AAPL Governmental Affairs Fact Sheet: SEC Proposed Rule Mandating Climate Risk and GHG Reporting

On April 11, the U.S. Securities and Exchange Commission (SEC) formally published proposed rulemaking that would mandate corporate reporting of climate risks and greenhouse gas (GHG) emissions. See SEC Press Release here.

The proposal already attracted industry attention when first released as a draft at the end of March. Bloomberg News called this “a major shift in how corporations must show they are dealing with climate change.” Further, “For the first time ever, the agency plans to require businesses to outline the risks a warming planet poses to their operations when they file registration statements, annual reports or other documents. Some large companies will have to provide information on emissions they don’t make themselves but come from other firms in their supply chain.”

As reported by the Oil & Gas Journal, the proposed rule, entitled The Enhancement and Standardization of Climate-Related Disclosures for Investors (87 Fed. Reg. 21334), “would require disclosures of information about climate-related risks that are reasonably likely to have a material impact on their business, results of operations, or financial condition. The SEC suggested its plan would require commonly used metrics that would make it easier for investors to assess the relative risk profiles of different companies. The risks cited by the SEC proposal include not only what the public might imagine — changes in weather, for example — but regulatory, technological, and market risks driven by a transition to a lower-GHG intensive economy. The proposed rule would require a company to disclose information about the company’s governance or high-level oversight and management policies for climate-related risks. Such disclosures would be part of the environmental, social, and governance reporting that many people have begun demanding from businesses.” Read more. “Companies will be required to calculate these potential costs from data they already compile for regular disclosures to investors.” Read more.

Specifically, the rule if finalized would require public companies to include in its registration statements and periodic reporting:

  • Climate-related risks and their actual or likely material impacts on the registrant’s business, strategy, and outlook;
  • The registrant’s governance of climate-related risks and relevant risk management processes;
  • The registrant’s GHG emissions, which, for accelerated and large accelerated filers and with respect to certain emissions, would be subject to assurance;
  • Certain climate-related financial statement metrics and related disclosures in a note to its audited financial statements; and
  • Information about climate-related targets and goals, and transition plan, if any.

“Companies will also be required to disclose their ‘Scope 1’ emissions — the amount of greenhouse gas emissions they directly produce through their own business operations, such as manufacturing or mining — along with their ‘Scope 2’ emissions, which come from the energy they purchase to keep their business running. Companies would also be required to report their ‘Scope 3’ greenhouse gas emissions, which include emissions from the goods and services purchased by the firm, if they have set public emissions reduction targets or if those emissions pose a direct financial risk to the business. Firms required to report Scope 3 emissions, however, will not face penalties if they come forward with mistakes or miscalculations in those figures.” Read more.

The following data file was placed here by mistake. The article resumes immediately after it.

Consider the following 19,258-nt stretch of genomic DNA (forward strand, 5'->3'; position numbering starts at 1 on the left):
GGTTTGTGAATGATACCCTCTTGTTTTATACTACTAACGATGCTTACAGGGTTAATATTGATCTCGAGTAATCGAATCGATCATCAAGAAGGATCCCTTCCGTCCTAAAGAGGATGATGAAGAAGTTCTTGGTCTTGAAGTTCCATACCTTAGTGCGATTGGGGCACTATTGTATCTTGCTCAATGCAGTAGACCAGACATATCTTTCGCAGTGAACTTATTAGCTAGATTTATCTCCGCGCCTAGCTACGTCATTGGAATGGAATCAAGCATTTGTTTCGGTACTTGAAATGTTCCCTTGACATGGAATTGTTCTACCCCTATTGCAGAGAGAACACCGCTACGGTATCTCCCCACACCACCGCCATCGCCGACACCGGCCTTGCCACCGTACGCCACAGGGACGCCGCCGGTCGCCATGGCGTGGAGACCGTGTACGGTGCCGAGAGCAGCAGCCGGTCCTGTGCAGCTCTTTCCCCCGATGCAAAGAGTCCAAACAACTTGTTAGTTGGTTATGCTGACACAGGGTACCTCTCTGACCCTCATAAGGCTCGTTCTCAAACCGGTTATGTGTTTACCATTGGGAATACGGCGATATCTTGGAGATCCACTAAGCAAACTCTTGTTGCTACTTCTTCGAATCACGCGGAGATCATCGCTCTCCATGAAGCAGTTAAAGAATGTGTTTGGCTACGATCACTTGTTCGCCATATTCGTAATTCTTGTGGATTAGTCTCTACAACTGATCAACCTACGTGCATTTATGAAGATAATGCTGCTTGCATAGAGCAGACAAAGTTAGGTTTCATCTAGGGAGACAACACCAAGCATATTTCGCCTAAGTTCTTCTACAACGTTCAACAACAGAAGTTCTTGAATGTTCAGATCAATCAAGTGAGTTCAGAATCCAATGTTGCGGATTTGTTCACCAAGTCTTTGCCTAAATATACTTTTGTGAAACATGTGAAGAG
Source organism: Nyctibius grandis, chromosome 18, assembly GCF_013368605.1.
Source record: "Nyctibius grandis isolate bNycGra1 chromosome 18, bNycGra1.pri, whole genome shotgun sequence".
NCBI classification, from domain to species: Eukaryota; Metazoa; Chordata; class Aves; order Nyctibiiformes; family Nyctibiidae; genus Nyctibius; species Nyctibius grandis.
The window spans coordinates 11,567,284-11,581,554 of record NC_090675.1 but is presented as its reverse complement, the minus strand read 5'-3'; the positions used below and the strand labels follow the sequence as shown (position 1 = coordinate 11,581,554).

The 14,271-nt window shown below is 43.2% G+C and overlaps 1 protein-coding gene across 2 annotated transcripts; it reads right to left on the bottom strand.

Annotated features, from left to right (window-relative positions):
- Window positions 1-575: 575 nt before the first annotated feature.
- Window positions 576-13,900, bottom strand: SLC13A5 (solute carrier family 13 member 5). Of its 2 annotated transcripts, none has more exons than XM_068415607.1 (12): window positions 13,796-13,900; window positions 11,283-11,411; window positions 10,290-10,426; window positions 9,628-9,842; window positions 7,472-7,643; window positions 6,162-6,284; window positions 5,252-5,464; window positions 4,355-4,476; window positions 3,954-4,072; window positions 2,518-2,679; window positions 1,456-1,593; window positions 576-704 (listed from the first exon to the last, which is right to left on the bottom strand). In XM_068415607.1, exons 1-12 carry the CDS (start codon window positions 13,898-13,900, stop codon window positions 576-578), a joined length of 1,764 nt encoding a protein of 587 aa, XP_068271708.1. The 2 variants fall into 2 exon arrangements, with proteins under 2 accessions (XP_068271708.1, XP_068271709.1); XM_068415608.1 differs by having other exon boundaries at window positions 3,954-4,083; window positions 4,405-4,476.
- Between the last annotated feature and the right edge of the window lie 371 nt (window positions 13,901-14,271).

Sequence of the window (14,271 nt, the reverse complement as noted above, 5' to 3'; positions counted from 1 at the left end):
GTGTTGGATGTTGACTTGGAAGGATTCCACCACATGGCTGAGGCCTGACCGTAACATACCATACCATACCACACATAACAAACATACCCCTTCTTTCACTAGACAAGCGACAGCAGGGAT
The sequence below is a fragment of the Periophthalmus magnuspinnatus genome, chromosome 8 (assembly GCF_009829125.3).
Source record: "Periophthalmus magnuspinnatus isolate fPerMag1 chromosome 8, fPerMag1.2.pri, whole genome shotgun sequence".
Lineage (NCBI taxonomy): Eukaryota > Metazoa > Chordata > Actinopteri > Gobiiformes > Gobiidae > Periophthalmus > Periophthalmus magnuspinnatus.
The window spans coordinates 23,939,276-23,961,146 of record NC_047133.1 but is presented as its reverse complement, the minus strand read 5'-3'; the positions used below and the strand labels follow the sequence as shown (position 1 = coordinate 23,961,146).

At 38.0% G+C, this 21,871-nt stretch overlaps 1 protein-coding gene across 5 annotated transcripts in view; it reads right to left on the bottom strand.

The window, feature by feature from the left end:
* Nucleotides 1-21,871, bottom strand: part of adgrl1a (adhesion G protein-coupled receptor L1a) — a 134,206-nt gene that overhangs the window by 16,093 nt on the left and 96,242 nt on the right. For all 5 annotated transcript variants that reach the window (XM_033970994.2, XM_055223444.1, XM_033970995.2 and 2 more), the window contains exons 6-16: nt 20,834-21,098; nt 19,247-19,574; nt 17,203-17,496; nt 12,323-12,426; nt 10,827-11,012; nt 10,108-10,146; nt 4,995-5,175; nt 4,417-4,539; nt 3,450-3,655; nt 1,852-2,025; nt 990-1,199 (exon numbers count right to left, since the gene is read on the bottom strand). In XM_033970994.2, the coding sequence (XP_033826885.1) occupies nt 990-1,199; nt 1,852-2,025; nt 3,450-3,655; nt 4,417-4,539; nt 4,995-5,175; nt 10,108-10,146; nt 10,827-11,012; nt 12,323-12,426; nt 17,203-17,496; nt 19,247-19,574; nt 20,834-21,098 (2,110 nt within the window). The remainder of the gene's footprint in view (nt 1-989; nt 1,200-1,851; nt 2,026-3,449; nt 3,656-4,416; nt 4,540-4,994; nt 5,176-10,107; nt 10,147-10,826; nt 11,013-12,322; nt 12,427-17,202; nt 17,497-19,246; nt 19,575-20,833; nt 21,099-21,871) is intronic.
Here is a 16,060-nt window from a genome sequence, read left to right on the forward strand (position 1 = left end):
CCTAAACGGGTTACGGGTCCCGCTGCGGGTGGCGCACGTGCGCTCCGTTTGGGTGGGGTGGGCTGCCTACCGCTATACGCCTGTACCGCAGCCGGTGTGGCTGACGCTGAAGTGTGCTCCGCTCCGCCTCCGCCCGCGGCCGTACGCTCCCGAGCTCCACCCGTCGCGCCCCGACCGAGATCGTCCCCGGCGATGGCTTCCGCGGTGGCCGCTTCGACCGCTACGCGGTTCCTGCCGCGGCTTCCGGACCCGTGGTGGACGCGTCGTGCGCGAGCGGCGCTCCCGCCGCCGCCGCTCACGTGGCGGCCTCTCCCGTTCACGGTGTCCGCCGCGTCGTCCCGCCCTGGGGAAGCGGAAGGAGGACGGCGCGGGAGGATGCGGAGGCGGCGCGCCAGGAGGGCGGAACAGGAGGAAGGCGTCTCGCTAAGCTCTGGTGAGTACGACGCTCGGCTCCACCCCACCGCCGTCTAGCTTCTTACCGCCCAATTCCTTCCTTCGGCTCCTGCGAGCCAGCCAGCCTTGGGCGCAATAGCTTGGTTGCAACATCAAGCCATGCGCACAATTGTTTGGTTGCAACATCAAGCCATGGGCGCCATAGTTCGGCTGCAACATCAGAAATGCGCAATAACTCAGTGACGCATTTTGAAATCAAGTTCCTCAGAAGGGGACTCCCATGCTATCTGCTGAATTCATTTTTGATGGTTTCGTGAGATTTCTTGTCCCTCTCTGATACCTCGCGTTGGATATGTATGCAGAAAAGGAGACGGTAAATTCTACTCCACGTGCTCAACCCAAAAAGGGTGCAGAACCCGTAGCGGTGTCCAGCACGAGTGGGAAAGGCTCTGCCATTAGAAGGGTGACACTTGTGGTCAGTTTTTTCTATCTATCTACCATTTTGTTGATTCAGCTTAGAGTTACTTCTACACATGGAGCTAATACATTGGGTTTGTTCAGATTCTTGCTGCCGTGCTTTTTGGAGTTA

Access the SEC Fact Sheet here: https://www.sec.gov/files/33-11042-fact-sheet.pdf.

While the SEC states that the “proposed disclosures are similar to those that many companies already provide based on broadly accepted disclosure frameworks, such as the Task Force on Climate-Related Financial Disclosures and the Greenhouse Gas Protocol,” this rulemaking is far broader in scope. As reported by Forbes, “The most glaring concern is that the commission is unable to quantify the benefits for society, while conceding that the costs to companies in terms of compliance and more accurately measuring emissions, as well as to the SEC itself, will be in the millions. Implementing the new disclosures and monitoring compliance will not come cheap, and the SEC will need additional funding from Congress if it is to morph from financial regulator into the economy’s main environmental cop.” Read more.

The SEC claims the “rule aims to address the needs of investors, who have clamored for more consistent reporting from companies about their environmental impact and the risks that climate change could pose to their operations and future profitability.”

The rule is a concern because although it does not specifically target the oil and gas industry and/or the landman profession but all corporations required to report to the SEC, those industries engaged in energy exploration and production would necessarily be forced to report greater detail to shareholders and the public regarding these “climate-related risks” stemming from their operations. This sentiment has been echoes by the American Petroleum Institute (API). “We are concerned that the commission’s sweeping proposal could require non-material disclosures and create confusion for investors and capital markets,” said Frank Macchiarola, API’s senior vice-president of policy, economics, and regulatory affairs.

If the proposed rule is adopted before the end of 2022 it would mandate reporting as early as 2023. Read a detailed implementation timeline and analysis from law firm Vorys here.

Submit Public Comment: The public comment period is open through May 20, 2022. For more information on submitting comments read more here. If you work for a publicly traded corporation AAPL governmental affairs encourages you to share this information with your colleagues so they may also submit public comments to the SEC.